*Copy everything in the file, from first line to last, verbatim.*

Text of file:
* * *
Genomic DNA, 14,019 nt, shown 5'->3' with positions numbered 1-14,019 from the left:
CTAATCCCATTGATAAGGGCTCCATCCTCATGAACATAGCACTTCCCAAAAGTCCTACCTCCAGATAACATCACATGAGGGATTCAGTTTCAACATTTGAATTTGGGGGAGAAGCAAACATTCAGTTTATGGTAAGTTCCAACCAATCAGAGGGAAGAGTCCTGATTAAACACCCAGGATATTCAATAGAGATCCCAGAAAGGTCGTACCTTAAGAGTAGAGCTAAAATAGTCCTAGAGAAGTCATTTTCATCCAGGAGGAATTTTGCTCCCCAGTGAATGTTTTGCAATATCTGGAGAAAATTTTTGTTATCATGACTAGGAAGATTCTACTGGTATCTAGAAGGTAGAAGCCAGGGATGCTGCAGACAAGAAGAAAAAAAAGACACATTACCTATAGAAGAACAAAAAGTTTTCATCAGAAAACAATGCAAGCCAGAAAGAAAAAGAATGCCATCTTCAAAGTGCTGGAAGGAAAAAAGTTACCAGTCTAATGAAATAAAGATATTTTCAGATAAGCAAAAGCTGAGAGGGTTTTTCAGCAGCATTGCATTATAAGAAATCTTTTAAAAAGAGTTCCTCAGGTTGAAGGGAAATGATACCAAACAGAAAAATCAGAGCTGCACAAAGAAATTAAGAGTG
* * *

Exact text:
Genomic DNA, 14,019 nt, shown 5'->3' with positions numbered 1-14,019 from the left:
CTAATCCCATTGATAAGGGCTCCATCCTCATGAACATAGCACTTCCCAAAAGTCCTACCTCCAGATAACATCACATGAGGGATTCAGTTTCAACATTTGAATTTGGGGGAGAAGCAAACATTCAGTTTATGGTAAGTTCCAACCAATCAGAGGGAAGAGTCCTGATTAAACACCCAGGATATTCAATAGAGATCCCAGAAAGGTCGTACCTTAAGAGTAGAGCTAAAATAGTCCTAGAGAAGTCATTTTCATCCAGGAGGAATTTTGCTCCCCAGTGAATGTTTTGCAATATCTGGAGAAAATTTTTGTTATCATGACTAGGAAGATTCTACTGGTATCTAGAAGGTAGAAGCCAGGGATGCTGCAGACAAGAAGAAAAAAAAGACACATTACCTATAGAAGAACAAAAAGTTTTCATCAGAAAACAATGCAAGCCAGAAAGAAAAAGAATGCCATCTTCAAAGTGCTGGAAGGAAAAAAGTTACCAGTCTAATGAAATAAAGATATTTTCAGATAAGCAAAAGCTGAGAGGGTTTTTCAGCAGCATTGCATTATAAGAAATCTTTTAAAAAGAGTTCCTCAGGTTGAAGGGAAATGATACCAAACAGAAAAATCAGAGCTGCACAAAGAAATTAAGAGTG